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I am working on a database engine for Linux and I have a question about consistency regarding writing many blocks with one system call to the kernel. I open the device with O_DIRECT.

The device writes data in blocks, depending on the hardware it could be 512,2048 or 4096. Lets say I will write 2 blocks of 512 bytes in one system call. What happens if the system is shut down exactly after the disk has written 1 block? During normal operation the write() syscall will return the size of the data written, so I could compare and generate an error when 2 values (asked vs returned) mismatch, but with power shutdown it gets complicated. It is even more complicated since the kernel might send write requests to the device not in order that you told it to, so the tail of the request may be written before the head and then you have a power off.

Consider that a database engine writes a transaction log. Lets say a transaction is about 4096 bytes, the engine will need to write 8 blocks of 512 bytes. Suddenly we have power shutdown and only half of the request was written. How databases handle these issues? I suppose to get around this you would first need to write the amount of blocks you intend write to another location on the disk. Once you received correct return value, you may write your data. Then, after receiving confirmation, you must send another write to disk updating the info that all the blocks you wanted to write were actually written successfuly. So, this would require 3 write operations, and if the kernel is doing writes on disk from another processes, this will most likely result in 3 seeks. Too inefficient.

I am looking for a way to achieve a consistent write of many blocks with only one write operation to disk. (one write() syscall) Is this possible?

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Why not just have enough battery or capacitor charge that you have time to detect power failure and stop the server cleanly? –  R.. Feb 4 '12 at 2:19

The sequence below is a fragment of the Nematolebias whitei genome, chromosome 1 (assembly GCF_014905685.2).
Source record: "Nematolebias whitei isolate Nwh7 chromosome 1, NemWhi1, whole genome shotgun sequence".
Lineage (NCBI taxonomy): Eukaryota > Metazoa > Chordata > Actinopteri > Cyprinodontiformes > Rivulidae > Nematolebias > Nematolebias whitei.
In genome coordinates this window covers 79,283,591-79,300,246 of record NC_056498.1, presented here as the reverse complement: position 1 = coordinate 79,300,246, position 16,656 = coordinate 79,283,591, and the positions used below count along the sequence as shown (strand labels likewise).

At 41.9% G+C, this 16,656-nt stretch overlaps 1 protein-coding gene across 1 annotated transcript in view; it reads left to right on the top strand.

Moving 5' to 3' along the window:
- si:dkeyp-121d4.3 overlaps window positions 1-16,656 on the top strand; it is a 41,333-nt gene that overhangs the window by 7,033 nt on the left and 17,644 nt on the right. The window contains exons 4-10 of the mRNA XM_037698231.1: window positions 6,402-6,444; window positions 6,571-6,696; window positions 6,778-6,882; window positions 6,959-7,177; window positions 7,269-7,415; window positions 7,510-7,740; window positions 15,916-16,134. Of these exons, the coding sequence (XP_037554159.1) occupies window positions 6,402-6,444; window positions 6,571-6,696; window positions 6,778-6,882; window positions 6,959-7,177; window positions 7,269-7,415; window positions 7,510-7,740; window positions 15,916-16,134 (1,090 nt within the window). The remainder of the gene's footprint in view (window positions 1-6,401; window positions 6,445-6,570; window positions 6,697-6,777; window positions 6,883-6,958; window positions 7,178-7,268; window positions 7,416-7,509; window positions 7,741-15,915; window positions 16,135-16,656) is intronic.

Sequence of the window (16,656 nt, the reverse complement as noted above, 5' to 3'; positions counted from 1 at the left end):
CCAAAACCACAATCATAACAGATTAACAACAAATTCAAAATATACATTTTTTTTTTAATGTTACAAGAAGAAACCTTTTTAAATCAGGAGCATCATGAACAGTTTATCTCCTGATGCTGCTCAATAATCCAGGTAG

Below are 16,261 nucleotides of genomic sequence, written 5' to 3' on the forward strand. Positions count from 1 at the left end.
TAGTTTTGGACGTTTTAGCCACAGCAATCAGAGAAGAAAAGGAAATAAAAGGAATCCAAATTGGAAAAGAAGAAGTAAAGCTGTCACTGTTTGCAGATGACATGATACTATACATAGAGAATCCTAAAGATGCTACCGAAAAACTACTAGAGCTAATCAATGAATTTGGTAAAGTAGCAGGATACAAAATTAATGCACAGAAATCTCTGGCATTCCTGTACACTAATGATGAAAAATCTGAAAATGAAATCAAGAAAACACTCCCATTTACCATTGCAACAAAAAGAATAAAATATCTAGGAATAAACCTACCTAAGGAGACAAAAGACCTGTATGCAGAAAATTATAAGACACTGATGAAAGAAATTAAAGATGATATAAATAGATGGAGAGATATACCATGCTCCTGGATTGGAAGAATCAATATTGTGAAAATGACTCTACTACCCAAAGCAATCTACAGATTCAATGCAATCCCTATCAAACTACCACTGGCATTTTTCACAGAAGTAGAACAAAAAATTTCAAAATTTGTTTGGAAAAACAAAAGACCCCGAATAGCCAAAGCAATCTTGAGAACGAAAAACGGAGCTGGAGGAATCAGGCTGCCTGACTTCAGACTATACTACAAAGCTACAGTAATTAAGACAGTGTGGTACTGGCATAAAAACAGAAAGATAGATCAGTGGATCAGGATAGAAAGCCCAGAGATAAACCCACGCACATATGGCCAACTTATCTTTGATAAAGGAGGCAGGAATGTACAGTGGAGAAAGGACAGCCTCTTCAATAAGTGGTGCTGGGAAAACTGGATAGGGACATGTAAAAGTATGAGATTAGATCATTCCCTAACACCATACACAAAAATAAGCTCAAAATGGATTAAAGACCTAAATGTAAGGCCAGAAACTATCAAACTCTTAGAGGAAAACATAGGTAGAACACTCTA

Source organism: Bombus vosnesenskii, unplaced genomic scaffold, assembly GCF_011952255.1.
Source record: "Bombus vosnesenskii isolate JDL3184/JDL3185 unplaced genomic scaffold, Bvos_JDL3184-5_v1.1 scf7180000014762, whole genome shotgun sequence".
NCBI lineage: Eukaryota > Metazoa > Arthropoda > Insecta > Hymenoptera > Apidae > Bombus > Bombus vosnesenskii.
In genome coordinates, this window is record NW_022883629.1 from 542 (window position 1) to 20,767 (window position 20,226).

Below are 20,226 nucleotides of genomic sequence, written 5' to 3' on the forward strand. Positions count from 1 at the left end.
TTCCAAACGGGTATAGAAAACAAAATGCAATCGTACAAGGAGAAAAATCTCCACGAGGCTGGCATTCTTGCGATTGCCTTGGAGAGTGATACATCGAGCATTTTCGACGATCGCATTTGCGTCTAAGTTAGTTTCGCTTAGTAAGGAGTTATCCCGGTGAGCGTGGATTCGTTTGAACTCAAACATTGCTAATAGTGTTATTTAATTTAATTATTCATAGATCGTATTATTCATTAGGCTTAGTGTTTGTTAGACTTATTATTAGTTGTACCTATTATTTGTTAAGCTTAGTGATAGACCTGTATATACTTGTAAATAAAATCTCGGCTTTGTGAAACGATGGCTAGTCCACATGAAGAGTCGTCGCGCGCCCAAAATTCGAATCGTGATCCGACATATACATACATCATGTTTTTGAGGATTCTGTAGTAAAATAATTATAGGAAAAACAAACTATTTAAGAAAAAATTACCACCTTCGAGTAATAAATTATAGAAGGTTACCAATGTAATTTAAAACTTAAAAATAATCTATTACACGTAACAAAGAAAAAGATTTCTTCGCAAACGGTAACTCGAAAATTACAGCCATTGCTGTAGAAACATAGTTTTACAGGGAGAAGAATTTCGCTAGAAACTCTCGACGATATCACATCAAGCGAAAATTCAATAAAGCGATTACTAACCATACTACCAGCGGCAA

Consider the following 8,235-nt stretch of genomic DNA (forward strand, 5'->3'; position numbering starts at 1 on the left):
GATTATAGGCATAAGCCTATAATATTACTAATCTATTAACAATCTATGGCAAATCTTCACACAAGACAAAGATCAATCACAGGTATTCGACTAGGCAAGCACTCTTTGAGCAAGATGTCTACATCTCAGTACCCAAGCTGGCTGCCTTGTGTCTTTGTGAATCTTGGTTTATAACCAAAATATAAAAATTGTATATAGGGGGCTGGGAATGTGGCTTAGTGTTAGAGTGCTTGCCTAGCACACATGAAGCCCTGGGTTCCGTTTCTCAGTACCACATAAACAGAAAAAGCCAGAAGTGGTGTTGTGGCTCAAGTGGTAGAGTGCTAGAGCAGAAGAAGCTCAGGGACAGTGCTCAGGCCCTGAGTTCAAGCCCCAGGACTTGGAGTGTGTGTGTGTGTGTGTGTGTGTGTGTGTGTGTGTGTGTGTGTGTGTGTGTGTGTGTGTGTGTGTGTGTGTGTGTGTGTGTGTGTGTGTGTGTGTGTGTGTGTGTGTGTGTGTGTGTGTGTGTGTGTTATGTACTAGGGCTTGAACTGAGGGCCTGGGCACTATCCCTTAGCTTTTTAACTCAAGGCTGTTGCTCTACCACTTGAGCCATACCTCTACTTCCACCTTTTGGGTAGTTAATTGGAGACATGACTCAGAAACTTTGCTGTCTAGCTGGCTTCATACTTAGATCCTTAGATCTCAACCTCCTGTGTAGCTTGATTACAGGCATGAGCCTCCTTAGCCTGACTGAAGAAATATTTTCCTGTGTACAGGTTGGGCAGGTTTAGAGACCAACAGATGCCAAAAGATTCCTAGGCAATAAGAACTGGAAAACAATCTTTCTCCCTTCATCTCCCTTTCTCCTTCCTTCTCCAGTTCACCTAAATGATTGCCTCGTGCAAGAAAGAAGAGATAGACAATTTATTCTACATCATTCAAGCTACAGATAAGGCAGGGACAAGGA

@R.. , actually this a good idea. With only having an UPS I could cache the auxiliary disk blocks, and write the actual data with one seek. Will not work for everyone, but that's a good solution to provide fast day to day operation while having a backup in case of emergency. –  Nulik Feb 4 '12 at 13:36

2 Answers 2

Modulo some speed hacks, the write twice behavior you described is exactly what databases do. It's called write-ahead logging, and it involves a single buffer that is written in sequential order by operations, and occasional flushing of memory buffers to disk with a corresponding flush entry written to the log. Then, when the database system starts running, it checks the log for entries that may not have been flushed to disk, and flushes those values to disk (since the entries are in the log).

This can actually be more performant than writing the data immediately. The log is a sequential file, so appending data to it doesn't require a seek, only rotational latency. Furthermore, you don't have to write the data to the actual data files immediately, since you can always recover it from the log. Then, when there aren't any requests coming in, you flush the data to disk and write a flush entry to the log. This way, the only time that the DBMS seeks are 1) when the system is otherwise quiet and 2) when the DMBS runs out of memory for holding the modified data. As long as you have enough memory in your machine, the disk without very many seeks at all, and those seeks happen when the DBMS isn't busy anyway.

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You need to first shutdown your database engine before shutting down the system!.. When you shutdown the engine, it should first finish all the writes, sync (flush the buffers) and bring the engine to a normal halt. You can also include a command in your system shutdown script to shut the engine down first, before shutting down the system.

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